I attended my first competition in 1971 when the first Scotland England Karate competition was held in Glasgow. I was blown away by a demo from Gary Spiers of Gojukai Karate who headbutted and nut kicked his merry way through his performance of street karate. Crude but highly effective.
We were a few teenagers from 6th kyu and up. We wanted to show how good we were and so without any support from our Sensei and with no special preparation, we entered the Scottish National Championships in Dundee in 1972. I tried to stop all my techniques 2" from my opponent's face and body; didn't really know any better. I was shocked when he actually hit me. I lost the contest. I had a chance of redemption when the team event started and I was drawn to fight an experienced member of the Scottish Karate team.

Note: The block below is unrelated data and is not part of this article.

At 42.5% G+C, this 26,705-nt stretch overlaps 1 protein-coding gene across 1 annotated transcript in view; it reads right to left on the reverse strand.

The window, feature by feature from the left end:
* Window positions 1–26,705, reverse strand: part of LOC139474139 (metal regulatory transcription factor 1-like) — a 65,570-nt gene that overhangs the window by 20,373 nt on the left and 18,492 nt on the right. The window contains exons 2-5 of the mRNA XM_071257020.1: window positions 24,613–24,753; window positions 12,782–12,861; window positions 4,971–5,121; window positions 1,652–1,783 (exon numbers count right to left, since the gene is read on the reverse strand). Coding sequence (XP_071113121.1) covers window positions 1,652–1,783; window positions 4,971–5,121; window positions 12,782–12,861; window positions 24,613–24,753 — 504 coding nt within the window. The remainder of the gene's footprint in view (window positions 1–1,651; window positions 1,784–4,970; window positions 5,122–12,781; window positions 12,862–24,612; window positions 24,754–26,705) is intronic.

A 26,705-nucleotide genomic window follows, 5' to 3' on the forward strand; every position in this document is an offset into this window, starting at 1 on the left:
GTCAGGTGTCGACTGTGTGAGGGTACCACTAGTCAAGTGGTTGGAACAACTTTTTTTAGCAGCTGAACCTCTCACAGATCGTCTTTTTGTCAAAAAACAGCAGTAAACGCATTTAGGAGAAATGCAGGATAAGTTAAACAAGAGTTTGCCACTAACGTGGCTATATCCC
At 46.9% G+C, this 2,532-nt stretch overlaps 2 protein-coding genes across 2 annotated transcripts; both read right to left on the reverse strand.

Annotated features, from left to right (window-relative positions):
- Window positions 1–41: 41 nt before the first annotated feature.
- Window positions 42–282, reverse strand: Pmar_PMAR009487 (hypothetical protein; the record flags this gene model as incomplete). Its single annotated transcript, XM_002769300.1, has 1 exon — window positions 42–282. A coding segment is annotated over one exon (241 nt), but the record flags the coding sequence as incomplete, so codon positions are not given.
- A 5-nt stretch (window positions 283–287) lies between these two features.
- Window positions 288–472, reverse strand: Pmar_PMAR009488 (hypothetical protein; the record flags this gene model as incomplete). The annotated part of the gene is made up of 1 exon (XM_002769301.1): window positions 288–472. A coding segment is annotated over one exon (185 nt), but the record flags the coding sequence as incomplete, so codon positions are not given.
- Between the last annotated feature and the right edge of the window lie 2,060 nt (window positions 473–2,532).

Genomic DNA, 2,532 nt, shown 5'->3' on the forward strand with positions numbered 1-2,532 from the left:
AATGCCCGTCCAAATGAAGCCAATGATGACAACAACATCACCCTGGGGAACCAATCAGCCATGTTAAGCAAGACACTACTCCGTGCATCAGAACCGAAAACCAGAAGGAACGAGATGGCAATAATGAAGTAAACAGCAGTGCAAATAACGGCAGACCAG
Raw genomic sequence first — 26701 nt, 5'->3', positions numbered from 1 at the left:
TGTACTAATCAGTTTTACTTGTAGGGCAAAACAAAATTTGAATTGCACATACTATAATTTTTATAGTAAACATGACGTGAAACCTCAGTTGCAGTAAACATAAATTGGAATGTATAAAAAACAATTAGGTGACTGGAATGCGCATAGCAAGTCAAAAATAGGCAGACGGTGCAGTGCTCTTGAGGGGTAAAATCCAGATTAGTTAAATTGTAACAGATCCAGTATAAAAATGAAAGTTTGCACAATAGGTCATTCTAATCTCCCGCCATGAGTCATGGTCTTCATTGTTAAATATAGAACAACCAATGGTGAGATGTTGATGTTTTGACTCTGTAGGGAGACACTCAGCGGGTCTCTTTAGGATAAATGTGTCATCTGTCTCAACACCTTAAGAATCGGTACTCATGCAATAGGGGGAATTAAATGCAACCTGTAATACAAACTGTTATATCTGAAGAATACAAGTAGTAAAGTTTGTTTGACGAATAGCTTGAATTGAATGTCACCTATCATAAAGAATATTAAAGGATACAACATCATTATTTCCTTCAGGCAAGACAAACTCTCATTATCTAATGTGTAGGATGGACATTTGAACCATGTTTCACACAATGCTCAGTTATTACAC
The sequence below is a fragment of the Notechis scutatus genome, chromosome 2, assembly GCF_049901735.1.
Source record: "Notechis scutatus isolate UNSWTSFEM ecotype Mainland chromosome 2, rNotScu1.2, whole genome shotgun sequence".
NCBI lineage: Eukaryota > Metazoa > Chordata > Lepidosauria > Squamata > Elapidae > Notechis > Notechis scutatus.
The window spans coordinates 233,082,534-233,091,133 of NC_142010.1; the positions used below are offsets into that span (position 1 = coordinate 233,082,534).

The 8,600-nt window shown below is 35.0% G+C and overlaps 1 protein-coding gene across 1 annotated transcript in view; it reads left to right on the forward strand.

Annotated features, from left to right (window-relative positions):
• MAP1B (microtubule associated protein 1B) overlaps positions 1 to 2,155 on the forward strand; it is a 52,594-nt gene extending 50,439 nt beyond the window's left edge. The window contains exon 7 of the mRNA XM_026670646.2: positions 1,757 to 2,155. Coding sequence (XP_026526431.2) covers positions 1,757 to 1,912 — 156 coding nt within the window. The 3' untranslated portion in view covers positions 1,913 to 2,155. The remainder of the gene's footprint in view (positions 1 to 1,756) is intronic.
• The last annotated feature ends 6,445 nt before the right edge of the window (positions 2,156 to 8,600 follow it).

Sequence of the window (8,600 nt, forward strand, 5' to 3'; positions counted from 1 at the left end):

I decided to use the tactic of hitting him with a gyakatsuki every time he started to move. I got a draw and I learned something from the experience. I realized that in life as in Karate, it is wise to have a plan B.
Some people criticise competitions and say that they are not practical. To some extent they are correct. Technique deteriorates under pressure and once the element of pain is present it is a different game.
Competition puts us under stress, tests our technique, our intent, our courage, our physicality and our skill. It's even a way to make new friends.
The Gentle Sex
Tai Chi hero's birthday
1990 trip to Taiwan with Nigel Sutton and the British team for the 1st Chung Hwa Cup
War of the Worlds
Learning Tai Chi.
The life and times of a Hong Kong Police Inspector
Blasts from the past.
Norway Summer Camp c. 2006
nice ladies dancin.